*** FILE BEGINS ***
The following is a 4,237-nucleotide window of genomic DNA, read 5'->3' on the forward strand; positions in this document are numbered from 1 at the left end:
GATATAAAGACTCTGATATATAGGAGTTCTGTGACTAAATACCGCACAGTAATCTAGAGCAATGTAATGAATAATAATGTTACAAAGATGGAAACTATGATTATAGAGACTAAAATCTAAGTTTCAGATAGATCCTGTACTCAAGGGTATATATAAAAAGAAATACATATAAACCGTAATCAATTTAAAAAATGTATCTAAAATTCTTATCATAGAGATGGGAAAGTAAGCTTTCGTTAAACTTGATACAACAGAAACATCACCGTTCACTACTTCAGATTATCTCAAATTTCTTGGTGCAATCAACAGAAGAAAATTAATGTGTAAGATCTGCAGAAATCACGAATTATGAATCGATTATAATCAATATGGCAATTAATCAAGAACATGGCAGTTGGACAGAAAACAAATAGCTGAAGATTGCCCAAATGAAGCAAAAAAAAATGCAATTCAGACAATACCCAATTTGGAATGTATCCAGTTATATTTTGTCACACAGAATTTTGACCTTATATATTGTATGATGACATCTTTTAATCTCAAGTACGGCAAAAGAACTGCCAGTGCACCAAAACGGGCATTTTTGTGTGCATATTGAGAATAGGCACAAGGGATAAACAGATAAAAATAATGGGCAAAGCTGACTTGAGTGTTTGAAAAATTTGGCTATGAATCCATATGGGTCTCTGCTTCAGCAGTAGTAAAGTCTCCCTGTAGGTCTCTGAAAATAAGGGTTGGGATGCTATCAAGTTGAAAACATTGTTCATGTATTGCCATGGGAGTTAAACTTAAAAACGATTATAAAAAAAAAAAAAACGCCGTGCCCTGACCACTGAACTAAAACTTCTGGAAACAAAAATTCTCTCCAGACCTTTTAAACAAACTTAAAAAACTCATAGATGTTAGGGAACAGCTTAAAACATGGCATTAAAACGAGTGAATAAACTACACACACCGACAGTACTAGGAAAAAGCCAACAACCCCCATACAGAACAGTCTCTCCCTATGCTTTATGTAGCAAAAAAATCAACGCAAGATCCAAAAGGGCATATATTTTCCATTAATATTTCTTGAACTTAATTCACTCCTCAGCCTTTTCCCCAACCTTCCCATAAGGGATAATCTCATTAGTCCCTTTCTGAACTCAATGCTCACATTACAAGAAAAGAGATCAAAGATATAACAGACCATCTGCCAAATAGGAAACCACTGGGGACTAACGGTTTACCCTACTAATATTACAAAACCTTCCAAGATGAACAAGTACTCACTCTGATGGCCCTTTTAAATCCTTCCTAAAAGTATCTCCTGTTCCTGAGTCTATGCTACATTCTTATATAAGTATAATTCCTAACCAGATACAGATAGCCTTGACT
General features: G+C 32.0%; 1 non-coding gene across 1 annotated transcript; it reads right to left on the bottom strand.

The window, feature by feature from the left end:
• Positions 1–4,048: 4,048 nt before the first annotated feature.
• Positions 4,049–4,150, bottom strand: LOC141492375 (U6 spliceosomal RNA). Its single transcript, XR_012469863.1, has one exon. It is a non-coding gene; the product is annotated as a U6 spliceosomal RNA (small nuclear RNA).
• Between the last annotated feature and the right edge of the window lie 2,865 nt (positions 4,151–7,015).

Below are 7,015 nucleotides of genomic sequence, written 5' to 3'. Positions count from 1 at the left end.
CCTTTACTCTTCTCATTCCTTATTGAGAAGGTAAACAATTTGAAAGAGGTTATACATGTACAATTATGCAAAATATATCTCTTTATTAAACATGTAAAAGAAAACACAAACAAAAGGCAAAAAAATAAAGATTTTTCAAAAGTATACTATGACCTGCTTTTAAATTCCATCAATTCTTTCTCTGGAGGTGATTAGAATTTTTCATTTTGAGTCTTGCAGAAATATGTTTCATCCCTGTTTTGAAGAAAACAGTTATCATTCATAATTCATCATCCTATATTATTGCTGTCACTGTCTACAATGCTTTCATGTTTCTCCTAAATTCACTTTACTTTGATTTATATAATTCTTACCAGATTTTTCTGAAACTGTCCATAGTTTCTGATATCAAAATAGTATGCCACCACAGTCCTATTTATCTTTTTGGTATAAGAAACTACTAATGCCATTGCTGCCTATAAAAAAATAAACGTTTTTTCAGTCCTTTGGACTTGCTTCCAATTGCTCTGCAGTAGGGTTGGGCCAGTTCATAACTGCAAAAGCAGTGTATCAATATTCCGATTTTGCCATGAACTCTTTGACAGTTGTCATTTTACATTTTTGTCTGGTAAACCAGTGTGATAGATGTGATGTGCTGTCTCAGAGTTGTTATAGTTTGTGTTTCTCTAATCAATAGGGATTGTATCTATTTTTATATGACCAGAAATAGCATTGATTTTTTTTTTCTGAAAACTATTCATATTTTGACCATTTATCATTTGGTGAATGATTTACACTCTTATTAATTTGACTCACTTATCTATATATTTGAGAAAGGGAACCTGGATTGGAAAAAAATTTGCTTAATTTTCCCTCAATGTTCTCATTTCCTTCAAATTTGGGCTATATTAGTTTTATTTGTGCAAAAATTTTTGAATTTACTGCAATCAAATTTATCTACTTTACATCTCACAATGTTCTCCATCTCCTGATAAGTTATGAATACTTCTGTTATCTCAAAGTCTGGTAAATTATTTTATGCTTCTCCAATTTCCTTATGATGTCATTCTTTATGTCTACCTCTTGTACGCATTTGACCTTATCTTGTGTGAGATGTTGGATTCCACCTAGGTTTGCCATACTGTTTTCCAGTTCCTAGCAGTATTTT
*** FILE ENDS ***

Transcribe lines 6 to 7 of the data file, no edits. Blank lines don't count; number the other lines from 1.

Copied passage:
• Positions 4,049–4,150, bottom strand: LOC141492375 (U6 spliceosomal RNA). Its single transcript, XR_012469863.1, has one exon. It is a non-coding gene; the product is annotated as a U6 spliceosomal RNA (small nuclear RNA).
• Between the last annotated feature and the right edge of the window lie 2,865 nt (positions 4,151–7,015).